Radiation pressure acting on Jason-2. Radiation pressure model test Results. Jason-2 radiation pressure orbit error. Conclusions. Improvements To Solar Radiation Pressure Modeling For Jason-2.
Radiation pressure acting on Jason-2
Radiation pressure model test Results
Jason-2 radiation pressure orbit error
Improvements To Solar Radiation Pressure Modeling For Jason-2
Nikita P. Zelensky2,1, Frank G. Lemoine 1, Stavros Melachroinos2,1, Despina Pavlis 2,1, Douglas S. Chinn 2,1, Oleg Bordyugov 2,1
(1) Planetary Geodynamics Laboratory, Code 698, NASA Goddard Space Flight Center; Greenbelt, MD, USA
(2) SGT Inc.,Greenbelt, MD
AGU Fall 2011 Meeting
Satellite Orbits and Attitude: Attacking the Error Budgets (G41B-0739)
Nikita Zelensky firstname.lastname@example.org
Frank Lemoine Frank.G.Lemoine@nasa.gov
Jason-2 (OSTM, Ocean Surface Topography Mission) is the follow-on to the Jason-1 and TOPEX/Poseidon radar altimetry missions observing the sea surface. The computed orbit is used to reference the altimeter measurement to the center of the Earth, and thus the accuracy and stability of the orbit are critical to the sea surface observation accuracy. A 1-cm Jason-2 radial orbit accuracy goal is required for meeting the 2.5 cm altimeter measurement goal. Also mean sea level change estimated from altimetry requires orbit stability to well below 1 mm/yr. Although 1-cm orbits have been achieved, unresolved large draconitic period error signatures remain and are believed to be due to mis-modeling of the solar radiation pressure (SRP) forces acting on the satellite. Such error may easily affect the altimeter data, and can alias into any number of estimated geodetic quantities. Precision orbit determination (POD) at GSFC and other analysis centers employs an 8-panel “macromodel” representation of the satellite geometry and optical properties to model SRP. Telemetered attitude and modeled solar array pitch angles (SAPA) are used to orient the macromodel. Several possible improvements to SRP modeling are evaluated and include: 1) using telemetered SAPA values, 2) using the SRP model developed at UCL for the very similar Jason-1, 3) re-tuning the macromodel, 4) modifying POD strategy to estimate a coefficient of reflectivity (CR) for every arc, or else using the reduced-dynamic approach. Improvements to POD modeling are evaluated through analysis of tracking data residuals, estimated empirical accelerations, and orbit differences.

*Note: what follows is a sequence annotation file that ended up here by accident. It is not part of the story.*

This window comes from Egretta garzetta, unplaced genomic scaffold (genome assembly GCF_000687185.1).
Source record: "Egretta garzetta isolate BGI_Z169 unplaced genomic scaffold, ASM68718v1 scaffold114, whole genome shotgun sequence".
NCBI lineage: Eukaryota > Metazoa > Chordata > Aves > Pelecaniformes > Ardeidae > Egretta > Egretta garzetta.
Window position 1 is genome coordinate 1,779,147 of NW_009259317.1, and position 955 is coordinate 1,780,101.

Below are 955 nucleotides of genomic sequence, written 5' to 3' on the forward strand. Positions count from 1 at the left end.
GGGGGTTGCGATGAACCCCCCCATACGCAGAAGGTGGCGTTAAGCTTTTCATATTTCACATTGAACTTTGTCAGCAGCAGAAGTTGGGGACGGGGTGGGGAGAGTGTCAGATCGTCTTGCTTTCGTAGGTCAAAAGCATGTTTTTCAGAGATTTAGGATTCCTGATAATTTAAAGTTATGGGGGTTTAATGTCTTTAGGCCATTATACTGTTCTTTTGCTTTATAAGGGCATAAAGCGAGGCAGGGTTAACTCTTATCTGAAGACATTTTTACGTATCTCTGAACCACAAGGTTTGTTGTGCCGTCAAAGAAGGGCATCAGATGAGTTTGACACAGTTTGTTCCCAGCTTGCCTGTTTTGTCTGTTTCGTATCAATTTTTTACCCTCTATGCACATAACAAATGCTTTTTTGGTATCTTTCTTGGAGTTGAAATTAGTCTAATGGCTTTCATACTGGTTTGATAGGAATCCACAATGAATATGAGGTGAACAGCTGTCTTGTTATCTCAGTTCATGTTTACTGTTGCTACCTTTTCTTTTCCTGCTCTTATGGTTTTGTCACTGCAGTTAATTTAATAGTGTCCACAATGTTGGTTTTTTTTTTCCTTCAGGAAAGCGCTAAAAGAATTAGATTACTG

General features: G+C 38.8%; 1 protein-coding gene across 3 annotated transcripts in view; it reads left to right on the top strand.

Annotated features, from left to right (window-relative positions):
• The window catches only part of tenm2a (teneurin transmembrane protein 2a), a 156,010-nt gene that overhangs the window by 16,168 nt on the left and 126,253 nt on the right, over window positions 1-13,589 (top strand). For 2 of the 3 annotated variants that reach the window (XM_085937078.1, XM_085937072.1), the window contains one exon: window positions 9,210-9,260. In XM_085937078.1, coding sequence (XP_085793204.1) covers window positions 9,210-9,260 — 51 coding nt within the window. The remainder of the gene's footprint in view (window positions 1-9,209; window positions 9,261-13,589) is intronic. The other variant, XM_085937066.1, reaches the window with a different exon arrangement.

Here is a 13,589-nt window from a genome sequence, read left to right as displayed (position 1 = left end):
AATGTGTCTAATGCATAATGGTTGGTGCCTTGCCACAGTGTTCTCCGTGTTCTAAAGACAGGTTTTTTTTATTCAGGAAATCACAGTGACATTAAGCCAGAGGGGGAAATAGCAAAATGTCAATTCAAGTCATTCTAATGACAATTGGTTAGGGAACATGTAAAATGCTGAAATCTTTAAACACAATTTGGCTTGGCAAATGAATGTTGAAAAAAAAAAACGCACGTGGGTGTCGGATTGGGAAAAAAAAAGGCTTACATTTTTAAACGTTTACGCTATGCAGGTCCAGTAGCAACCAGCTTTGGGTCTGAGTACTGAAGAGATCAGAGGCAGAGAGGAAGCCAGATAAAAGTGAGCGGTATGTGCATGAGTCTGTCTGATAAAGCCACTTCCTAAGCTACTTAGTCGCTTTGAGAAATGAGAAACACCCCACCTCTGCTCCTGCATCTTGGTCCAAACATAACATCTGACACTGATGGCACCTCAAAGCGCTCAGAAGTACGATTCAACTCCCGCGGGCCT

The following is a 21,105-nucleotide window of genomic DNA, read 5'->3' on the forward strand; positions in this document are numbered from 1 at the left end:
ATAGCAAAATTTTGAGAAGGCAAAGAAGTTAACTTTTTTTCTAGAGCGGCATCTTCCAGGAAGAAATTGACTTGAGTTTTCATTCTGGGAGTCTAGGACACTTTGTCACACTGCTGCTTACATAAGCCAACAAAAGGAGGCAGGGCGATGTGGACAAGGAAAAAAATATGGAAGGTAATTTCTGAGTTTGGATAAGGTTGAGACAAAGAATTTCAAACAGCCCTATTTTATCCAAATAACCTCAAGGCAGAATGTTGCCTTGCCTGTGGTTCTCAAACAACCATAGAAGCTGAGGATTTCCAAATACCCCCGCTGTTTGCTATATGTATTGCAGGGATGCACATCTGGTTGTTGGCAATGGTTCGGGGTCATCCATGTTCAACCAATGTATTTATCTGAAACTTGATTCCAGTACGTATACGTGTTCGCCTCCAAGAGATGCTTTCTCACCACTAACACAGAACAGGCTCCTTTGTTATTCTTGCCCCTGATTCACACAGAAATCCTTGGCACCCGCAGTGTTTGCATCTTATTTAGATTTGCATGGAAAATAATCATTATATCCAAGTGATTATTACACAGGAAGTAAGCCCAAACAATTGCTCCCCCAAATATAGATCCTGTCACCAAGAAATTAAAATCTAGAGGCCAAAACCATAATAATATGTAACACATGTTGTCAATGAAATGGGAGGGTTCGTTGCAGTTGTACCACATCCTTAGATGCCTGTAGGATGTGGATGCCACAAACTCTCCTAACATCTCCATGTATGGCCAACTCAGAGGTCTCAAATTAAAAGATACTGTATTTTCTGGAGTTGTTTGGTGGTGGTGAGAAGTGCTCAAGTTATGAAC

A series of 11 SLR/DORIS POD tests were performed and are compared to the jpl11a (Table 5). For these tests the macromodel was tuned with and without the SA+ thermal component (Table 6). This model was tuned including jpl11a PCE data (t2_g_th) which are highly precise orbit positions. In a separate POD test over 112 cycles the use of such data improves the crossover residuals from 5.479 cm (SLR/DORIS) to 5.425 cm (PCE). The tests show that compared to g916 (GSFC std1007) the t2_g_th macromodel performs best and just tuning the CR to 0.945 is almost as good. The best POD improvement is for the reduced-dynamic (g945_rd). In addition to residual fits, the improvements are seen by a reduction in the estimated empirical acceleration amplitudes and better agreement with the jpl11a orbits. The remaining excursions in the empirical accelerations occur at ramp times, and are likely due to the inability of the external attitude, sampled at about 30 seconds, to account for the rapid 90-second transition. No improvement is seen for g_crarc as the SLR/DORIS CR estimate is highly correlated with the empirical parameters.